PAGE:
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Public Statements

GSA

Floor Speech

By:
Date:
Location: Washington, DC

Mr. HELLER. Madam President, I come to the floor today to highlight an issue I fight for every day; that is, jobs in Nevada. In Nevada, having a strong tourism industry means more jobs in the State. Las Vegas, Henderson, Lake Tahoe, and Reno have long been favorite destinations for millions of visitors both domestically and, more increasingly, internationally. The entire southern Nevada economy is heavily dependent on the hotel, gaming, and convention industry, which employs over one-quarter of the region's labor force. Plain and simple, tourism is the lifeblood for business and job creation in Nevada.

Like many taxpayers, I was shocked and disappointed to read the GSA inspector general's report that found inappropriate spending at the 2010 Western Regions Conference that was held in Nevada. This conference was excessive, wasteful, and it completely ignored Federal procurement laws and internal GSA policy on conference spending.

I believe it is appropriate for Congress to exercise its oversight authority on GSA to look into the agency's practices and provide corrective oversight to ensure that taxpayer dollars are spent wisely by this administration. However, I want to be clear: This is not an issue about location, this is the result of poor decisionmaking and leadership by the GSA. Las Vegas is one of the greatest locations in the world for a conference, a meeting, or a vacation. With over 148,000 hotel rooms and 10.5 million square feet of meeting and exhibit space citywide, it is ideally suited to host companies and organizations both large and small. In fact, this past January Las Vegas hosted the Consumer Electronics Show, which had more people attend than the Iowa caucuses. I fully agree that it was inappropriate for the GSA to waste taxpayer dollars, but it is not inappropriate to come to Las Vegas for conventions and meetings.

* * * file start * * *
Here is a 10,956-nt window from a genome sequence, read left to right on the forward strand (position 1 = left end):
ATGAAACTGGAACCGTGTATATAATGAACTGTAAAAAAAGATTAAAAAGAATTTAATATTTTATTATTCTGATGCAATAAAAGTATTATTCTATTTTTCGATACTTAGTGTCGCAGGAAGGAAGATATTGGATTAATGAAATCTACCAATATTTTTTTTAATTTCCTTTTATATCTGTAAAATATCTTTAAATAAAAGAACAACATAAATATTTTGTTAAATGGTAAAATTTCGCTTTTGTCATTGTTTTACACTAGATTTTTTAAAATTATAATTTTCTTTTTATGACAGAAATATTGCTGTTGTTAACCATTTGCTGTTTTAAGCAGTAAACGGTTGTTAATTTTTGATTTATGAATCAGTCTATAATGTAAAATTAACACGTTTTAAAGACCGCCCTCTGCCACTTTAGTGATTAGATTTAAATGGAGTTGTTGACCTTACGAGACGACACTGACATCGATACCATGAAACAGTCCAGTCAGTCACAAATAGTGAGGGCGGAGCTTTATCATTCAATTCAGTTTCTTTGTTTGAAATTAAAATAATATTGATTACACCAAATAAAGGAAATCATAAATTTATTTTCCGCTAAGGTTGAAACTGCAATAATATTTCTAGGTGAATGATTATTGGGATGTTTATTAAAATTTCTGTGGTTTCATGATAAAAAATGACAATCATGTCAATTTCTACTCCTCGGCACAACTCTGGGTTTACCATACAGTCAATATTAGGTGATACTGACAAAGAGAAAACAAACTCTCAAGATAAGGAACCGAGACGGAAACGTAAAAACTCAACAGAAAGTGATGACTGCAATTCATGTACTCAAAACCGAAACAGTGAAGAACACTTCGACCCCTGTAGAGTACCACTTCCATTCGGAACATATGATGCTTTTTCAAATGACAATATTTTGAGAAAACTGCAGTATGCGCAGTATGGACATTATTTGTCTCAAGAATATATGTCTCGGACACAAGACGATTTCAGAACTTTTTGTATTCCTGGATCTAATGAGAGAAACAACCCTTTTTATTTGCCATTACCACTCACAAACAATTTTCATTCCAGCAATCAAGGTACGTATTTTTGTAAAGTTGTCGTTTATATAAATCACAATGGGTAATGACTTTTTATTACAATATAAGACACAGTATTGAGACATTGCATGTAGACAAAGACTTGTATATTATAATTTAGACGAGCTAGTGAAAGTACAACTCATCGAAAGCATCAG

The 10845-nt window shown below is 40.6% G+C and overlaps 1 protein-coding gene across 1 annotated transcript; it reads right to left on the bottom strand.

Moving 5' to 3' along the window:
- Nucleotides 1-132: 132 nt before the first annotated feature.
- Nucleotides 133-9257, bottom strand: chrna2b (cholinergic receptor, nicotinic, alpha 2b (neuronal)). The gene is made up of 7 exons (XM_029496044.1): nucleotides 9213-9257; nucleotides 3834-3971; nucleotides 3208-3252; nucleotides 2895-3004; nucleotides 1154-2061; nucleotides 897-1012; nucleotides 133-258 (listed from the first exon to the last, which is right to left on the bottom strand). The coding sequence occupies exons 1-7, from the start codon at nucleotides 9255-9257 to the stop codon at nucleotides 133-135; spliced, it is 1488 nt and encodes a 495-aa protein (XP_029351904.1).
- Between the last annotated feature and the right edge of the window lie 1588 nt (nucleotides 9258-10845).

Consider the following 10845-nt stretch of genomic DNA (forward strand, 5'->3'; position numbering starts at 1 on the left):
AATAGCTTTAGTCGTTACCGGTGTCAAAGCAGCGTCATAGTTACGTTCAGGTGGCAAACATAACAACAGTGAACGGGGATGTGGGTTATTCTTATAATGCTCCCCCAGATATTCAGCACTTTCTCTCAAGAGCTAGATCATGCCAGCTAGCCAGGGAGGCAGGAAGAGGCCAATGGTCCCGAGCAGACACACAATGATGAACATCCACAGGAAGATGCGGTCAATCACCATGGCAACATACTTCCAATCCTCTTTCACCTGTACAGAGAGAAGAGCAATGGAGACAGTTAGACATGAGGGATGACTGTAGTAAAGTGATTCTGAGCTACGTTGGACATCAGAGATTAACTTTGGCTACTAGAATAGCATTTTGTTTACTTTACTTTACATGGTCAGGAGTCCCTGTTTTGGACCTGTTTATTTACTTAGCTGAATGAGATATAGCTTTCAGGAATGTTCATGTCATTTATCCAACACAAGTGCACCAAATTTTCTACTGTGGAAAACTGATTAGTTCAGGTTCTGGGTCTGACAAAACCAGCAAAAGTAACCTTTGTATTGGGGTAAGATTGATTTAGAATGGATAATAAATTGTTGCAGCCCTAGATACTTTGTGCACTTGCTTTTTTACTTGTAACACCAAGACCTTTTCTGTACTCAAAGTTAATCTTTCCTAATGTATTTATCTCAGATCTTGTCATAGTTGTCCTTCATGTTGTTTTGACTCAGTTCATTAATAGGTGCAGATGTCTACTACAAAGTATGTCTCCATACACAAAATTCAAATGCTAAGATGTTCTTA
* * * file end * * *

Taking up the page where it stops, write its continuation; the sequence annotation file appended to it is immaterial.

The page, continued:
The actions of GSA should not reflect negatively on Las Vegas, and I am asking all of my colleagues to be mindful of that as they conduct their investigations. The viability of the economy in Nevada is dependent upon the volume of visitors to our State. Last year nearly 39 million visitors came to Las Vegas alone. These visitors came because Las Vegas continues its reign as the No. 1 trade show and convention destination in North America. Las Vegas hosts thousands of meetings and conventions annually and generates billions in revenue.

It is no secret that Washington politicians and this administration have had a negative impact on the Las Vegas economy due to their comments issued publicly. For example, in 2009 attendance at conventions and meetings in Las Vegas fell by 13.6 percent. The following year attendance fell by another 7.2 percent. In total from 2009 to 2010, Las Vegas lost 1.4 million convention attendees. While I recognize that it is unfair to blame total decline on a few ill-advised lines in a speech, there is no doubt that spoken words by politicians clearly have an impact on the Las Vegas economy. Las Vegas and the great State of Nevada should not be political targets because of GSA's misconduct. Las Vegas is an excellent destination for conferences, and I am proud of my State's ability to entertain and accommodate businesses, organizations, and individuals from all over the world.

Again, while several congressional committees investigate this issue, I would respectfully advise my colleagues that it is not the location that can be blamed for the misuse of taxpayer funds. The convention services my State offers are the best in the world. And no town in Nevada should be singled out due to poor judgment by the GSA. It is my hope that all of my colleagues will focus on the misconduct of the GSA and push for a new initiative that spurs growth in the tourist industry instead of blaming Nevada for the mistakes of incompetent government bureaucrats.

I yield the floor.

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